Ireland’s Eurovision 1990 singer Liam Reilly has passed away at the age of 65. His family says that he died peacefully at his home on Friday night.
Liam Reilly was born on 29 January 1955 in Dundalk. The Irish public first came to know him when he, alongside Wally McConville, Ken Doyle and John O’Brien, formed the legendary band Bagatelle in 1978. They had several hits throughout the 70s and well into the 80s. But their biggest hit was “Summer in Dublin” which became a radio mainstay from its release in 1980, and set a standard for Irish bands for years to come. U2’s frontman Bono has cited Bagatelle as a major influence on U2 at the start of their career.
In the mid 80s, Liam embarked on a solo career, and left Ireland behind for the beauty and charm of Savannah, Georgia in USA. There he really started to focus on his compositions, emphasising his vocals and the keyboard. He released his first US solo album named “Savannah Serenade”, which consisted mainly of his own work.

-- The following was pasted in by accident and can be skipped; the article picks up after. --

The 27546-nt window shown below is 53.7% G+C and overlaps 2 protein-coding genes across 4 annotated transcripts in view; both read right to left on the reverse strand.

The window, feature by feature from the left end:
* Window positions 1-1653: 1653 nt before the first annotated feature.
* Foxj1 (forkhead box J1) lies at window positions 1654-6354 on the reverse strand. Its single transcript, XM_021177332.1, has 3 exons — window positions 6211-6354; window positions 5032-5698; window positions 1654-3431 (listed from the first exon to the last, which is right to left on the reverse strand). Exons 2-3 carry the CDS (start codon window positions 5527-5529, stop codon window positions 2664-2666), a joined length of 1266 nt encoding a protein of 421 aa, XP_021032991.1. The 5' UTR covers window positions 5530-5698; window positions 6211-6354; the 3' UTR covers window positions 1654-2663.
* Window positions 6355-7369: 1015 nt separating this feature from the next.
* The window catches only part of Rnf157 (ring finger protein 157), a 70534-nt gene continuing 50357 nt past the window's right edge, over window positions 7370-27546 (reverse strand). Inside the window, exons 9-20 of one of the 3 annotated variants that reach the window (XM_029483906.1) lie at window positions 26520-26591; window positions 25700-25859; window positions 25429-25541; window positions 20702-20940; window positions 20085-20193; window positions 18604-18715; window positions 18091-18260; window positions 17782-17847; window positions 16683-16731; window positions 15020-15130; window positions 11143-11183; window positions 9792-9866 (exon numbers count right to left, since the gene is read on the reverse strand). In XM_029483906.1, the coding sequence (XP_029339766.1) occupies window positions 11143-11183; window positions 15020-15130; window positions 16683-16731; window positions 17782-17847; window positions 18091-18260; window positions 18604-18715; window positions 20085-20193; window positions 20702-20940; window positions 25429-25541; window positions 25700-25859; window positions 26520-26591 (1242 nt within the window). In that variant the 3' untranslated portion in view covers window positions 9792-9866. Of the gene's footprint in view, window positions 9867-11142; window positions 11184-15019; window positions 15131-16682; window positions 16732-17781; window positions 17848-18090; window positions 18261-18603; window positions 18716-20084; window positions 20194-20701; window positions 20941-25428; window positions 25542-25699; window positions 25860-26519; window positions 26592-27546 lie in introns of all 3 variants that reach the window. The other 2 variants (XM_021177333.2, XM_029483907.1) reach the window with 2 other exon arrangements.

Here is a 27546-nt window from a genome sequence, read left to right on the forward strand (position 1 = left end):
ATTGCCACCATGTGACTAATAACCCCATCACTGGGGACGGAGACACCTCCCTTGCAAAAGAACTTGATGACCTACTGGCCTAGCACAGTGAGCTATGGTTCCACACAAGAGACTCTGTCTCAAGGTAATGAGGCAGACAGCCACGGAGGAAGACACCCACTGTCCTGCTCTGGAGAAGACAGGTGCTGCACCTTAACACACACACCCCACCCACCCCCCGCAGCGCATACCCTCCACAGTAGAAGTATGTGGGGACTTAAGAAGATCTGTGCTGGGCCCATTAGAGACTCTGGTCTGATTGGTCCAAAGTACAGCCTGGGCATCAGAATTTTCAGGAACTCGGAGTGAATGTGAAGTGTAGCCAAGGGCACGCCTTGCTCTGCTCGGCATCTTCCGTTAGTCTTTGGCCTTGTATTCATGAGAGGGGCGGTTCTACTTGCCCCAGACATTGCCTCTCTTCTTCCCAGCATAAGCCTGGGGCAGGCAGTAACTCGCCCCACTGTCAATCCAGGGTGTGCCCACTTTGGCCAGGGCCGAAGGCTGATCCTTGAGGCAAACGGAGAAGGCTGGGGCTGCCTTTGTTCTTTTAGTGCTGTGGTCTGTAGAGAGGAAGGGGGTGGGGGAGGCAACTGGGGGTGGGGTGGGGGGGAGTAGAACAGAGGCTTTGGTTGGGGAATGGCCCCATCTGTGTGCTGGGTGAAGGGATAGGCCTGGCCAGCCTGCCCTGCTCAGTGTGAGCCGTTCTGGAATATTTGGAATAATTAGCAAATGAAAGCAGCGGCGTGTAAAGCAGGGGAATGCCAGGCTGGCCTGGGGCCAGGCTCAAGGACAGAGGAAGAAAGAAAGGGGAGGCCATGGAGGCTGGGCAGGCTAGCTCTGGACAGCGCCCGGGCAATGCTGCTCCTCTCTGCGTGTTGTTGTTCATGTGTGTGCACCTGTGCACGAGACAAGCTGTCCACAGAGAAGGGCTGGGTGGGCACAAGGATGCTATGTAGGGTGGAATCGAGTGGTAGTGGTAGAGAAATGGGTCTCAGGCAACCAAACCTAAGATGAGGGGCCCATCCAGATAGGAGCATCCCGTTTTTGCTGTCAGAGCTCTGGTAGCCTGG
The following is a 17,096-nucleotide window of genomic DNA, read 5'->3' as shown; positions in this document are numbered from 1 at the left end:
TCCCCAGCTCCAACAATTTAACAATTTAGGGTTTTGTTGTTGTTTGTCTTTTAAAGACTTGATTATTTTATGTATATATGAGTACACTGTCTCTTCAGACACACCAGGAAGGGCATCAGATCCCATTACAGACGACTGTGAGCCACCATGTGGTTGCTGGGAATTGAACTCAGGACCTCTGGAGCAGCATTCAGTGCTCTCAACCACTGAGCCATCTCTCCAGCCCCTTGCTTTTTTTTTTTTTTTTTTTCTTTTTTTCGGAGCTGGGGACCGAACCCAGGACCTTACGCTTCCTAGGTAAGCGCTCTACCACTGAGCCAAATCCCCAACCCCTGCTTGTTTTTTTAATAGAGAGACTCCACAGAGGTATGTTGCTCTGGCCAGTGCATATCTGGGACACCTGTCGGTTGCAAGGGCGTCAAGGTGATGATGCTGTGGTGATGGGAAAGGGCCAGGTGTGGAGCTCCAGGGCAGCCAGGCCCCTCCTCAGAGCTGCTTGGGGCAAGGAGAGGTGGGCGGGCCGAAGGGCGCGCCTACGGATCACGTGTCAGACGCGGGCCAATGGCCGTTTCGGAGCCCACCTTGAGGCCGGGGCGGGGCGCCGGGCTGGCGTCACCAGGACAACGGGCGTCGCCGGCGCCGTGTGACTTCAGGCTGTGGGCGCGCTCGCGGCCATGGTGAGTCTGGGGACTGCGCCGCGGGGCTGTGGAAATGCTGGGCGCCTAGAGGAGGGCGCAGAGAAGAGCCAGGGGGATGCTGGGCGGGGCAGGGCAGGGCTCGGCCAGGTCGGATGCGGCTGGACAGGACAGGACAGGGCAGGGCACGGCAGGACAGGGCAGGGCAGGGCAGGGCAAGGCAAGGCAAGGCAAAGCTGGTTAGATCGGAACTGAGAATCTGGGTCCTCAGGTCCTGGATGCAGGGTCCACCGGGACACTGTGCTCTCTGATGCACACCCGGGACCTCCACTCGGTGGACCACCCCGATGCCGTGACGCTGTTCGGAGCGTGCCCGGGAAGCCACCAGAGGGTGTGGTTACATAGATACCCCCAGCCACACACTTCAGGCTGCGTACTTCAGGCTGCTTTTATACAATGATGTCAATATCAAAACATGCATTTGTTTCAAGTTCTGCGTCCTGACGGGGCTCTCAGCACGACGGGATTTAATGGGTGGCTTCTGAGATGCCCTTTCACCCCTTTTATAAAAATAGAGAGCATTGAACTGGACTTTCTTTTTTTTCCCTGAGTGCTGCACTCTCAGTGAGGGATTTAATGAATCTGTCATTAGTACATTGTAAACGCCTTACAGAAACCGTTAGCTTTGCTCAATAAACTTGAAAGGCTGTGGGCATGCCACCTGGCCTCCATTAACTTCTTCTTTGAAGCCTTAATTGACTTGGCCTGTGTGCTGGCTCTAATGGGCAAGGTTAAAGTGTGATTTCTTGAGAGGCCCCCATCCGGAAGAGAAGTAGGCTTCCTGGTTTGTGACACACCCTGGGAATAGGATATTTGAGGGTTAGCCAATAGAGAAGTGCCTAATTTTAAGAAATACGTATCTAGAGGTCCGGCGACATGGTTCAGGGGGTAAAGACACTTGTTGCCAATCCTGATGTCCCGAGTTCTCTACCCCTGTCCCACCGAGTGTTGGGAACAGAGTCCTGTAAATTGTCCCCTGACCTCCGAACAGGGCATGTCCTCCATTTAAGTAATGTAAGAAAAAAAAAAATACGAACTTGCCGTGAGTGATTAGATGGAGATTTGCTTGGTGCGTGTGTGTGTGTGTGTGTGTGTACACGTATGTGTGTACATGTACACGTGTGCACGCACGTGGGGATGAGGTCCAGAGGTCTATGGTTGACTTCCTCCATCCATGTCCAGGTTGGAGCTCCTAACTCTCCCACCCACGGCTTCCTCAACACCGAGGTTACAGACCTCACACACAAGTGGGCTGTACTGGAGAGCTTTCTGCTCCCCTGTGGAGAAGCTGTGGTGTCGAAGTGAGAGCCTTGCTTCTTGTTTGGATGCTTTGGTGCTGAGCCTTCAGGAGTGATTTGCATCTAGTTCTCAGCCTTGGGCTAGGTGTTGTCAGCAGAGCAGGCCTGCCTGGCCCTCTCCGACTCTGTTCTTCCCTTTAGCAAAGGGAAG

In 1988 his homeland called and Liam entered the Irish national final for Eurovision Song Contest with his song “Lifeline”, ultimately losing out to the band Jump The Gun, who went on to represent Ireland on home soil with “Take Him Home”.
However, the opportunity to represent his country in Eurovision Song Contest came again in 1990 and Liam set sail for Zagreb in the then Yugoslavia with his song “Somewhere in Europe” — a piano ballad with an Elton John sound. He wowed juries across the continent, and secured Ireland a respectable second place, becoming one of Eurovision’s most memorable contestants from 1990.
He wasn’t quite done with Eurovision though, and travelled to Rome the following year as the composer and lyricist behind Ireland’s 1991 entry “Could It Be That I’m in Love”, performed by the singer Kim Jackson, who had previously accompanied him as one of his backing vocalists in Zagreb. The song didn’t do quite as well as “Somewhere in Europe”. It reached 10th place.
During his long and successful career, Liam secured his place as one of Ireland’s most beloved and popular entertainers, both as a composer and performer.
In a statement sent out last night, his family acknowledged how important Reilly was to the Irish music scene and to Eurovision history.
“We know that his many friends and countless fans around the world will share in our grief as we mourn his loss, but celebrate the extraordinary talent of the man whose songs meant so much to so many.”
Our deepest condolences go out to Liam Reilly’s family, friends, co-workers and fans around the world.